It doesn't take advanced calculus or a degree in astronomy to see that it's been nearly a year since I last wrote. I wish I could say I stopped writing because I was performing on Broadway or starting my own business or becoming Zen. In truth I stopped writing because I had started to feel invisible and I was pretty sure nobody cared whether or not I wrote so I just stopped.
Unfortunaly it wasn't just in reguards to my writing that I was feeling lost and invisible. I was starting to feel used up and spent in just about every aspect of my life-church, home, family, friends.....everything I did went unnoticed, so why bother trying.
I read a book several years back by Nicole Johnson called The Invisible Woman. Apparenetly this feeling of invisibility is common for women. In her book Nicole Johnson wrote about how being a wife and mother is a lot like the work of building ancient cathedrals. So many of these beautiful monuments built to honor God still stand today as a large, visible testiments of devotion and sacrifice and yet for the most part we don't know the names of those who worked so hard to erect these monumnets. They did their work for only God to know. The point of all this talk about cathedrals was to draw a pareallel in the lives of mothers, meaning we too are laying the foundtain of a great work that, in many instances, only God can see. There is a paragraph in the book that sort of sums up the author's point:
It was almost as if I heard God say, "Charlotte, I see you. You are not invisible to me. I see the sacrifices you make every day. I miss nothing. No act of kindness, no peanut butter sandwich made, no shoe selection is too small for me to notice and smile over. I see your tears of disappointment when you feel overlooked or when things don't go the way you want them to. But you are buidling a great cathedral, and you cannont possibly see right now what it will ultimately become. It will not be finished in your lifetime, and you will never be able to live there, but if you build it well, I will."
For a little while this idea gave meaning to my mundane tasks of folding laundry and washing dishes and mopping floors. For a little while I was able to imagine that all of these seemingly inconsequential chores were building something bigger and greater that I couldn't yet see. But, unfortunaly, those feelings didn't last for long. Soon it all felt tedius again and I felt more invisible then ever.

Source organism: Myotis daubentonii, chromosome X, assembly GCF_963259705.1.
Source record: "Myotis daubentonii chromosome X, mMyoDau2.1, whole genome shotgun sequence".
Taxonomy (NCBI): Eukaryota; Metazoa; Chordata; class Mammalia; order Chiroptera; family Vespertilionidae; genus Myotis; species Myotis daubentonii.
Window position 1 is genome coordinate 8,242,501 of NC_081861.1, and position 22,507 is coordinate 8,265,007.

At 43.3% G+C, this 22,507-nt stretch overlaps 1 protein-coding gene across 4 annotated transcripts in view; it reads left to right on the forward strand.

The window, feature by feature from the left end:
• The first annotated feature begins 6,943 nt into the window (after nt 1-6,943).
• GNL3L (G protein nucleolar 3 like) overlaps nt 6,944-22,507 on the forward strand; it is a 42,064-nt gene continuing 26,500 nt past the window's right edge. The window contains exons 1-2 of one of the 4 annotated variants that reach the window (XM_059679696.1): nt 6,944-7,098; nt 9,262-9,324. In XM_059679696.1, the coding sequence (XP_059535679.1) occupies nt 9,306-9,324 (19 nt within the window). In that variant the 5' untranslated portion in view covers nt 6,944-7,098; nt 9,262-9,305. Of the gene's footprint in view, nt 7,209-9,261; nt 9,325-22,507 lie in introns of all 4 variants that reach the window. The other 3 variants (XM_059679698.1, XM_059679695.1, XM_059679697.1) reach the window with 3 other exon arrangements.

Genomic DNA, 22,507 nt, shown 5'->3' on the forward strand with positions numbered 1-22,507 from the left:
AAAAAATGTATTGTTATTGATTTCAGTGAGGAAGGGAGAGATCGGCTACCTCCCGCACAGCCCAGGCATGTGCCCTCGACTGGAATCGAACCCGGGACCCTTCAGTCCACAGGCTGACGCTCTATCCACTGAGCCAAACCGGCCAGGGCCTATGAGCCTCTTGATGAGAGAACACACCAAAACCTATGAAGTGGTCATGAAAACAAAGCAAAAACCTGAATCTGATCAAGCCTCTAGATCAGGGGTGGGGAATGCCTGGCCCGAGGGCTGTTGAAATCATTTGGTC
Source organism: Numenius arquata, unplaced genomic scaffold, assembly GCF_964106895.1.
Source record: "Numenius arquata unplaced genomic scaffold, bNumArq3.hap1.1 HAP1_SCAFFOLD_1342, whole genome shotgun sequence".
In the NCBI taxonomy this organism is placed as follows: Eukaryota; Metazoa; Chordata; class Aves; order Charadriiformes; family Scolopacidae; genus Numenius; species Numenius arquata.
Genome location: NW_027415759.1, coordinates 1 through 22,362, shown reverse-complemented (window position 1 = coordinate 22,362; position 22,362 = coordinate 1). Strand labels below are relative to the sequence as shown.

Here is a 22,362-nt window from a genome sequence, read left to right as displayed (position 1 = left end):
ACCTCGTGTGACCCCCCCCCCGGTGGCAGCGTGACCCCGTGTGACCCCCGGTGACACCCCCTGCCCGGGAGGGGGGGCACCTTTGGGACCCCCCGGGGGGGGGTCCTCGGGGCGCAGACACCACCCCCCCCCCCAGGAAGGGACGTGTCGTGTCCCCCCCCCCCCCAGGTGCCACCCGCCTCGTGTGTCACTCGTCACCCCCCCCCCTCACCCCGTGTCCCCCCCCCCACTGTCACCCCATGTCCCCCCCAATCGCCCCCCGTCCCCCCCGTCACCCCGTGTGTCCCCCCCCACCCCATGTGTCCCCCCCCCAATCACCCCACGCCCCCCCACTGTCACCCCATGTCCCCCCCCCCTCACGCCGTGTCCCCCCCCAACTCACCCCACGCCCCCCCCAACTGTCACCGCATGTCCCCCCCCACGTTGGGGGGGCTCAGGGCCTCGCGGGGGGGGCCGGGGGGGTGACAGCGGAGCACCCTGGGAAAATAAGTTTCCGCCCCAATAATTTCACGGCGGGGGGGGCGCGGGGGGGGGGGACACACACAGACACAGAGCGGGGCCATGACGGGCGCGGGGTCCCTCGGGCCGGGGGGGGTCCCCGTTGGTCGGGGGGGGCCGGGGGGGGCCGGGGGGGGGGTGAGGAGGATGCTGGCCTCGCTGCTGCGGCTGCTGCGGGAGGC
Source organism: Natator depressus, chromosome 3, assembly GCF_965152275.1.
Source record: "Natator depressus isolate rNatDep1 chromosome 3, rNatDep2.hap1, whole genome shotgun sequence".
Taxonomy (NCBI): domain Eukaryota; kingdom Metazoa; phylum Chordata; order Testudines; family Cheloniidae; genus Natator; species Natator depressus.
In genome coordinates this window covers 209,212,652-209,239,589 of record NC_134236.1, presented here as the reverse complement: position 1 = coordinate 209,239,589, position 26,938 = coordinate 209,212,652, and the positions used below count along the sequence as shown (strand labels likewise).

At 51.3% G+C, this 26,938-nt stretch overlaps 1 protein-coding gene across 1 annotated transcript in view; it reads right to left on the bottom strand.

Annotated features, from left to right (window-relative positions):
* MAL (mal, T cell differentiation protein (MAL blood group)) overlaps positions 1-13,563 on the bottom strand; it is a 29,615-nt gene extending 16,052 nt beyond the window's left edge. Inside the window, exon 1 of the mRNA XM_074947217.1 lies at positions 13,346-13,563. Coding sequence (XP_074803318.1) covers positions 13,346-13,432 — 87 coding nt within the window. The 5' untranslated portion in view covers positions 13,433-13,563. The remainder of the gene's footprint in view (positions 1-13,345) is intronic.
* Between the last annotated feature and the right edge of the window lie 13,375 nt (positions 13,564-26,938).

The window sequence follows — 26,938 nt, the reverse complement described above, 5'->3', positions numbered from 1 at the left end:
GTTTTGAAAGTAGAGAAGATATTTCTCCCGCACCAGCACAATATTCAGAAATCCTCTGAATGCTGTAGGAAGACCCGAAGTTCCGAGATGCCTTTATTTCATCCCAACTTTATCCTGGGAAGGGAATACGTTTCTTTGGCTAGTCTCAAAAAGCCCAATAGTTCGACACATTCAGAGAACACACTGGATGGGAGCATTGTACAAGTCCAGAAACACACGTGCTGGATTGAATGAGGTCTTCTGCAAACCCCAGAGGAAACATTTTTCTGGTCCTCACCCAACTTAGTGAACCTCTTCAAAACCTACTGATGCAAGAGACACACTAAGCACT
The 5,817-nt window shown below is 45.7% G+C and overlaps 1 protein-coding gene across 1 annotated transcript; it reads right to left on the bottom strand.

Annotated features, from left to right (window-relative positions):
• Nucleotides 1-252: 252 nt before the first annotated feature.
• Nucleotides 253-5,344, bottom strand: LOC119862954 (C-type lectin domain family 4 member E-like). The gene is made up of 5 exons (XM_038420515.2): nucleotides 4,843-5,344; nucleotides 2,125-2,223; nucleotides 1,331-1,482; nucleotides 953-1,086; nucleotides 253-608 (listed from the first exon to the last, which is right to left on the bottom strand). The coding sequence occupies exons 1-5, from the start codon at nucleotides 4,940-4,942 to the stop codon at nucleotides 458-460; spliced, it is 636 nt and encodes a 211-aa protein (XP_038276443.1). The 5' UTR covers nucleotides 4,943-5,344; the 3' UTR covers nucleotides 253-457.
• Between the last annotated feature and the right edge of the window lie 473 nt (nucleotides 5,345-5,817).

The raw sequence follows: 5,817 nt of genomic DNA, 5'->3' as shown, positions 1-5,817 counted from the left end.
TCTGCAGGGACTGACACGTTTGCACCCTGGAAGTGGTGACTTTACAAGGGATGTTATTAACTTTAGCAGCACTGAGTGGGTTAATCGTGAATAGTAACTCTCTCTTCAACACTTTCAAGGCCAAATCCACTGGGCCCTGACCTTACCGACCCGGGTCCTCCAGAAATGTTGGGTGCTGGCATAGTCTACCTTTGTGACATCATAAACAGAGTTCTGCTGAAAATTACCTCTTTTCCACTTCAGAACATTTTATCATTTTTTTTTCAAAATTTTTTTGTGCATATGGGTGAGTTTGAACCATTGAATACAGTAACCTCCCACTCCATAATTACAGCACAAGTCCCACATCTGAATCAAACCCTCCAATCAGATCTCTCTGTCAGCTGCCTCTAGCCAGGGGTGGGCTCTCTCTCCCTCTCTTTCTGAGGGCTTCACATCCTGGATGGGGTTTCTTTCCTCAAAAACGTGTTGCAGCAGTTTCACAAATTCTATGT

This feeling of invisibility kept me from reaching out beyond the walls of my home. Again, I figured nobody cared so why bother. I quit trying to make friends, quit trying to better myself, quit trying to make sense of it all.
But something incredible happend this last weekend at a magical place called 27 Powers Ct. Andria and I attended a creative retreat. I'm not sure what I was expecting or hoping for when we first signed up to attend way back in March. I think I mostly just wanted to see and spend time with Andria and this gave us an excuse. What I ended up reciveing was that and so much more.
What ended up happening was that an amazing group of women all gathered together at 27 Powers Ct. and lead by Andrea Scher and Laurie Wagner we painted and we wrote and we told stories and we cried a little and laughed a little and we ate and cried a little more and somewhere in the middle of it all I felt seen again! A safe circle was created in which we ALL shared of oursevles and everybody else listened when somebody else talked and it was amazing! I didn't have to compete for attention or recognition or understanding-because we all gave that to each other freely all weekend long.
But here's the really amazing thing-as soon as I started to feel seen by these wonderful women it seems like the rest of the world started to see me again, too. It's as if I came out from underneath the table and everybody went, oh, there you are. I can see you again. I didn't communicate any of this idea of feeling seen again to anybody back home-and yet when I arrived at the airport my husband had flowers for me.